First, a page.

Copper rises as dollar comes off highs
Mining News Pro - Copper and most other industrial metals inched higher on Friday, boosted by a retreat in the dollar and hopes that a meeting between the United States and China could help ease damaging trade tensions.

According to Mining News Pro - Three-month copper on the London Metal Exchange ended 0.6 percent higher at $6,400 a tonne, although it finished the week more than 1 percent lower. The metal used in power and construction hit its lowest since March 28 on Thursday on a strong U.S. dollar and worries over the outlook for the global economy. "The dollar has been pretty strong lately which has been quite a drag, and that has now reversed a bit," Capital Economics analyst Ross Strachan said, adding that the market generally is "fairly quiet".

He said metals markets were mostly pricing in a resolution to a long-standing trade conflict between China and the United States as the world`s two largest economies prepare for talks. The dollar index eased versus a basket of six major currencies on Friday after weak U.S. inflation data eclipsed upbeat first-quarter figures. A weaker greenback makes dollar-denominated metals cheaper for buyers with other currencies.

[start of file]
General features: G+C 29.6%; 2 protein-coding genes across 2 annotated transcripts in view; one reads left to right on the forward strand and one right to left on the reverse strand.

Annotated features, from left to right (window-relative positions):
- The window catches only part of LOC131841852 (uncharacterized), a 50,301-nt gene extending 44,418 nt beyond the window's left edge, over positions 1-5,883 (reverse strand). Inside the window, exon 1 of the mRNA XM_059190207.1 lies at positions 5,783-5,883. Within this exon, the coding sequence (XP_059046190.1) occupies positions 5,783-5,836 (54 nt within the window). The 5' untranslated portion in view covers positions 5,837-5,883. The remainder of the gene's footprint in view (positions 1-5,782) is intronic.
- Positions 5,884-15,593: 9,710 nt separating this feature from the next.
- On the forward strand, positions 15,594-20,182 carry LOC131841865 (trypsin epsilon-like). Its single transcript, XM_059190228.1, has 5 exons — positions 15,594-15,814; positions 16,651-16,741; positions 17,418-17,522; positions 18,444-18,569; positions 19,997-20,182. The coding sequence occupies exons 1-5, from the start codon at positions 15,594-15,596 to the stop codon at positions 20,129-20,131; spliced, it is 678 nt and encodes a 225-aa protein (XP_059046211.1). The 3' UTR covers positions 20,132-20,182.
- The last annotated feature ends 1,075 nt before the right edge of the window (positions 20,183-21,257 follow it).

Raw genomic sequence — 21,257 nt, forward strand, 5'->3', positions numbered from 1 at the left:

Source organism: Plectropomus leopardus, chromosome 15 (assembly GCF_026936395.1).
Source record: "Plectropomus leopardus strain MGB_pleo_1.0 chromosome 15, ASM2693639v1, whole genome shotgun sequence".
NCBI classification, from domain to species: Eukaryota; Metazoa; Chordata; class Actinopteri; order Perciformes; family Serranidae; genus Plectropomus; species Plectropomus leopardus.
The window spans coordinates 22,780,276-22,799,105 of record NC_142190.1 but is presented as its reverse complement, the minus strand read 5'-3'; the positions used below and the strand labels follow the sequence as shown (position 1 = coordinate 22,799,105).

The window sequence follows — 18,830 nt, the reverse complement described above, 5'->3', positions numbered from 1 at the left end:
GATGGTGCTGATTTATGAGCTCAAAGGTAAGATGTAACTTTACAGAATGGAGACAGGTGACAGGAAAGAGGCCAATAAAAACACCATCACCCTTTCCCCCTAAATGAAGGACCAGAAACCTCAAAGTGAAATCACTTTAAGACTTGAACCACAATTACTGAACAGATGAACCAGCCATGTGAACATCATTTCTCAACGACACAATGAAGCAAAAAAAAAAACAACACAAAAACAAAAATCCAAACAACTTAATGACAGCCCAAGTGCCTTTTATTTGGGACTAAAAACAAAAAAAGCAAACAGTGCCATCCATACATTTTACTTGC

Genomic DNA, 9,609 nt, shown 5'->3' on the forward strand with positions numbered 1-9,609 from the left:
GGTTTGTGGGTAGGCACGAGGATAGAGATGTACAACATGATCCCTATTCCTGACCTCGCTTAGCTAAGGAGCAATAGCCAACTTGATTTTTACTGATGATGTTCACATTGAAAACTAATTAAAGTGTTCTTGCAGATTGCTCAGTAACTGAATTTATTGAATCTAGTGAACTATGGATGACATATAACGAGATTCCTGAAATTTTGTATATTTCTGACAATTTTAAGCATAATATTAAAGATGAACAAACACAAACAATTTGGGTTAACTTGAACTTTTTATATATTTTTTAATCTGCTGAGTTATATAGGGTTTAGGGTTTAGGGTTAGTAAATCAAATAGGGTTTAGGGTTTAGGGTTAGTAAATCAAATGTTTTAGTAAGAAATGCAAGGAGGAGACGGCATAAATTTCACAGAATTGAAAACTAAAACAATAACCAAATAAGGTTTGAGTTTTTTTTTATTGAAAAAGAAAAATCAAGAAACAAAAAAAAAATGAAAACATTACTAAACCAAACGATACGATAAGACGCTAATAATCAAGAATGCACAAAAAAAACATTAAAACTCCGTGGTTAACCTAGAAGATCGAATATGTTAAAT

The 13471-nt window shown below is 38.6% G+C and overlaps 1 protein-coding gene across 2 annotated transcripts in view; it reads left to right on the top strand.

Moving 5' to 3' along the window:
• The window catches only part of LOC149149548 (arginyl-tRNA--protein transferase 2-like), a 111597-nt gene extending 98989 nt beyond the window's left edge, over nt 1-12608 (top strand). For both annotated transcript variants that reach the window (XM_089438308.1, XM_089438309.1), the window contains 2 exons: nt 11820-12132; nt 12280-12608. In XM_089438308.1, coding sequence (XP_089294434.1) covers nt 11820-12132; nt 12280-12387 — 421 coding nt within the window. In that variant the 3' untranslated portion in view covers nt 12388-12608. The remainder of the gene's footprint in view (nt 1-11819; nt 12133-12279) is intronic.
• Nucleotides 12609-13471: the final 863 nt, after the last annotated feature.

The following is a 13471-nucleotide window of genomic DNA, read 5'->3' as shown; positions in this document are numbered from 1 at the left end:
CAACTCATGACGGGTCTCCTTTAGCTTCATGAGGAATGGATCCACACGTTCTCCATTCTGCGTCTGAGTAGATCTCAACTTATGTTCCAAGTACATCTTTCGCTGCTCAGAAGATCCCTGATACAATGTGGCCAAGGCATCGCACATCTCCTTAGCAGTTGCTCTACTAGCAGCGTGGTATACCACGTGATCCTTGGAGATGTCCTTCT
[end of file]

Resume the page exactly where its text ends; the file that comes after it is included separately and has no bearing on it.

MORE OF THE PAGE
"We believe prices will witness limited upside in the coming weeks unless a U.S.-China trade deal is finally struck, as concerns over global growth continue," Fitch Solutions said in a report.

Total copper inventories in LME-approved warehouses have jumped more than 70 percent since mid-March to 195,900 tonnes.

SHANGHAI STOCKS: Aluminium inventories in warehouses monitored by the Shanghai Futures Exchange fell to the lowest since October 2017 at 638,030 tonnes, while copper stocks hit a two-month low of 219,679 tonnes.

SPREADS: The premium of cash zinc over the three-month contract has been steadily rising this year and reached about $120 on Friday, showing low availability of supplies in LME-approved warehouses.

GOLDMAN: Goldman Sachs said it expects industrial metals demand to rise on easing measures, adding that it was clear that China had "taken the foot off the accelerator" to a degree.

NICKEL: China National Machinery Industry Co , known as Sinomach, said its subsidiary had agreed a $74.38 million contract to build a 80,000 tonne-per-year ferronickel plant in Indonesia.

PRICES: Aluminium was the sole decliner, ending 1 percent lower at $1,837 per tonne, while zinc rose 1 percent to $2,76871, lead gained 1 percent to $1,952 a tonne.

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